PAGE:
The opponents frequently argue against any subsidy of mass transit. They claim, as tax payers, they deserve to be able to drive their cars without having buses on "their streets." They fail to acknowledge that every taxpayer in Arlington subsidizes them when they put their automobile onto a public highway or city street. Their car taxes, gas tax and inspection fees do not generate enough money for the State of Texas, U.S. Government or City of Arlington to build and maintain pubic streets. Transportation is already subsidized  for people driving private automobiles.
It is past time for Arlington to join the modern world and and create a mass transit system which will augment existing modes of transportation (currently only private automobiles). This system must move more people more efficiently between where they live and work, worship, serve, and go to school and  play! We cannot afford to continue exercising public domain to acquire more right-of-way to expand more roads and streets. We cannot afford the pollution from more and more automobiles. We cannot afford the time spend in gridlock because there are too many cars for the capacity of our streets and highways.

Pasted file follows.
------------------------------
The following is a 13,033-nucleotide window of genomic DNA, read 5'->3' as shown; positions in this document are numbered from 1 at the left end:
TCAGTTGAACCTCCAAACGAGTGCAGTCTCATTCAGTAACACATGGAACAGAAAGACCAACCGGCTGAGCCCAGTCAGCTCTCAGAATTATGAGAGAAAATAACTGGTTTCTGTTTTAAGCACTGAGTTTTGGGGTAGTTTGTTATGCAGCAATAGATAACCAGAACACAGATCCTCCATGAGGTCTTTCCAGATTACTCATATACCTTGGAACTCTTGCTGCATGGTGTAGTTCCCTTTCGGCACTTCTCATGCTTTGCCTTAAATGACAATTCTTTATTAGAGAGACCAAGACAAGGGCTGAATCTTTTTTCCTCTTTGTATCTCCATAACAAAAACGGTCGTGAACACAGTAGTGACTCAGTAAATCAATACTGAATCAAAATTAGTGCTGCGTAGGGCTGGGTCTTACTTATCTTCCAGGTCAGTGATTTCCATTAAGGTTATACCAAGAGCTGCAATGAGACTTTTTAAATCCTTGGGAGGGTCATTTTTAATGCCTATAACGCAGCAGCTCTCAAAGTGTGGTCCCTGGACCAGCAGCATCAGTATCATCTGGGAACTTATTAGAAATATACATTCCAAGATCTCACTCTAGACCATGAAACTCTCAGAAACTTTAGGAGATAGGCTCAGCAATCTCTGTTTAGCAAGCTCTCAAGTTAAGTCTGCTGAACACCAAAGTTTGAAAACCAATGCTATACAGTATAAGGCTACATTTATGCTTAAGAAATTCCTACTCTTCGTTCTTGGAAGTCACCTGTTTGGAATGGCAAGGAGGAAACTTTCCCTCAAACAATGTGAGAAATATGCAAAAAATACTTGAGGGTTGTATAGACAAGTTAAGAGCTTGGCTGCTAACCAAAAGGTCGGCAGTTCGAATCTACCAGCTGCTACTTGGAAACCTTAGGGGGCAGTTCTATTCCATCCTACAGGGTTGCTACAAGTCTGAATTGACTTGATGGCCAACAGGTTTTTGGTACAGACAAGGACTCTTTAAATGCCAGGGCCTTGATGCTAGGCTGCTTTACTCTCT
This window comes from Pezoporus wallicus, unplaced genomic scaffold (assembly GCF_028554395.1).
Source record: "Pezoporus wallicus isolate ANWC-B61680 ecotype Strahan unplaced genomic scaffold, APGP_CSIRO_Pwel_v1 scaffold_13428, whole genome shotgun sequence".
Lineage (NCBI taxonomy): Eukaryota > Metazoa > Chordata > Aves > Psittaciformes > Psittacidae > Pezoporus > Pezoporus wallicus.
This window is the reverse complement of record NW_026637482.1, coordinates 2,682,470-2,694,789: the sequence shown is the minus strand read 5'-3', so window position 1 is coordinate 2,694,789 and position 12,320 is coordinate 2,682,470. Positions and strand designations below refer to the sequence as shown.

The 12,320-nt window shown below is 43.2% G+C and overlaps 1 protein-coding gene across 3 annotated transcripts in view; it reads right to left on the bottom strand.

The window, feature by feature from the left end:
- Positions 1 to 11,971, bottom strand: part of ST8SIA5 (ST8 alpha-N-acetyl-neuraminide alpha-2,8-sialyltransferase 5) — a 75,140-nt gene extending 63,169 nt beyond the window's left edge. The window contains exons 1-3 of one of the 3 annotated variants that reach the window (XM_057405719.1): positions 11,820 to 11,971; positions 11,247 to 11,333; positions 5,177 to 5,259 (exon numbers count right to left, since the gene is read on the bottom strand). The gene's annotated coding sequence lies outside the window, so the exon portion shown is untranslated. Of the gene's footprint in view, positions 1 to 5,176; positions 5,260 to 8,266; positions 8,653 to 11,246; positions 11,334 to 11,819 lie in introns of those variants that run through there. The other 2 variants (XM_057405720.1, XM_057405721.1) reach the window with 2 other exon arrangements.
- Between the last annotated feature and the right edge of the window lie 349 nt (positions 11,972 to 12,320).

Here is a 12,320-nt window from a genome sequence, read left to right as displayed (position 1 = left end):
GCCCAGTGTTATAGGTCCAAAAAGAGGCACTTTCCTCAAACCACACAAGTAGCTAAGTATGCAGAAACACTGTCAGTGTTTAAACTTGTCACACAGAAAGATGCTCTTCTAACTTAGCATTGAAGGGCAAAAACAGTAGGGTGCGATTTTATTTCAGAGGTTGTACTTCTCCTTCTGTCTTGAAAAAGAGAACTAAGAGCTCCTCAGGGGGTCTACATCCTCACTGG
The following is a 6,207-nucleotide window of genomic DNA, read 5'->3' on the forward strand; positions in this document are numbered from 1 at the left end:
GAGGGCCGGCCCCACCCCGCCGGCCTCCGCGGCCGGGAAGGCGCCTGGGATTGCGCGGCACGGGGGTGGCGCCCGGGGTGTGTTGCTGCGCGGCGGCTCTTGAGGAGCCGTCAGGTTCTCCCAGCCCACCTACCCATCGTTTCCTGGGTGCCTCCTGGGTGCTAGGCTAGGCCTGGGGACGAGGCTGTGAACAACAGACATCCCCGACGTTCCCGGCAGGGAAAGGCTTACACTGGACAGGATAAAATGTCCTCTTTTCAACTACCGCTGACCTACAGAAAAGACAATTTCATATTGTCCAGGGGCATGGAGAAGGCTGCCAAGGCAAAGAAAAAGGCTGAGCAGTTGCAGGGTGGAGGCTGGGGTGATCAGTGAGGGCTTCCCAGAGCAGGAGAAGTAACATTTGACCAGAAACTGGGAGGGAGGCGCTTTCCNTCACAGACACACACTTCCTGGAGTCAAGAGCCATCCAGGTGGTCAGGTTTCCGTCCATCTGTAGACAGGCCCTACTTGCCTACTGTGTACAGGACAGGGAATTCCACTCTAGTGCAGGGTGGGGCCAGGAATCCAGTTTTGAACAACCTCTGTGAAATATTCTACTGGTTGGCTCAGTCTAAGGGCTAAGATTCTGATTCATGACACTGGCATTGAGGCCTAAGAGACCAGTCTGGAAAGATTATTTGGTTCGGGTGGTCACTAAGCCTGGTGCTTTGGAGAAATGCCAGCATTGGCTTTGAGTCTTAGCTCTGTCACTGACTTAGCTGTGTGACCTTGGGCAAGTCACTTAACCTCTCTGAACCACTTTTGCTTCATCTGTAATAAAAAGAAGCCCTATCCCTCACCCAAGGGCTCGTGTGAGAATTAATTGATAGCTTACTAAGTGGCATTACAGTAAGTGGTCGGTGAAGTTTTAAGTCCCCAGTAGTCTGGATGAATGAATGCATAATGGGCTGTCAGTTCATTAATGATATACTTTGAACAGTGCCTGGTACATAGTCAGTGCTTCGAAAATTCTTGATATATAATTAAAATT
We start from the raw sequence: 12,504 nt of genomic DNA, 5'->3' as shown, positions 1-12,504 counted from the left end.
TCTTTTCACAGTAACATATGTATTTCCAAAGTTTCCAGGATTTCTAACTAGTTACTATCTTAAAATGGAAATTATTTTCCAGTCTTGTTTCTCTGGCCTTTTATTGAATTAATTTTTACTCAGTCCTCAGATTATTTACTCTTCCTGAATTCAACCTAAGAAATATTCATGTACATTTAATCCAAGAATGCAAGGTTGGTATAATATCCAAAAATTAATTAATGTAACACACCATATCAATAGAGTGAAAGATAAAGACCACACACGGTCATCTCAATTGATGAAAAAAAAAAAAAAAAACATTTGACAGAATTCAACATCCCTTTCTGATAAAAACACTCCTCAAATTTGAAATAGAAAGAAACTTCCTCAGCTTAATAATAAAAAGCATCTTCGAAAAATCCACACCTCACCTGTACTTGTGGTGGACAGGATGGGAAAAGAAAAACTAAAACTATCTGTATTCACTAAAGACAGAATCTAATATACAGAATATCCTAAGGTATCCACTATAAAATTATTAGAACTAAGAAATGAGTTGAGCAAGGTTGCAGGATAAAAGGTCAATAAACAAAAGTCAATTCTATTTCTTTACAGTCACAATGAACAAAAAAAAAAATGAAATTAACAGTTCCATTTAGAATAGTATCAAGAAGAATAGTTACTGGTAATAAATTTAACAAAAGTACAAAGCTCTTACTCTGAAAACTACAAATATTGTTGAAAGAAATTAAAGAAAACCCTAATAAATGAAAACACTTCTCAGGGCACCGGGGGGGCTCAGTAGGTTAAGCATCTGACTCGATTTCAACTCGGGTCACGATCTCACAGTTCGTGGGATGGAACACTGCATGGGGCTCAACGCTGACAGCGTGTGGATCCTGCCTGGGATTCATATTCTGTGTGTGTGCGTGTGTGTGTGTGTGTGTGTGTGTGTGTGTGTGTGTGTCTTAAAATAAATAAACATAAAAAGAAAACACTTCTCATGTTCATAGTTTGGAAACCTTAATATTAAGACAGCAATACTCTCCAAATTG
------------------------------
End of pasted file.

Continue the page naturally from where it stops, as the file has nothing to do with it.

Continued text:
Arlington's golden days were the 70ies and 80ies when its location between Dallas and Fort Worth on the DFW Tollroad and its proximity to DFW Airport were it's major selling points. Few other adjacent cities had mass transit then. Now Arlington is the only major city in the region (except for Grand Prairie) which does not have mass transit. Today, it is less attractive to industries seeking places for expansion or plant relocation.
When visitors come to Arlington one of the first questions they usually ask is "Why don't you have mass transit!"  We need to solve this so that when they come here, they'll see what we have instead of being bewildered about why we don't have a system which will efficiently move people throughout the city and connect to other places in the region.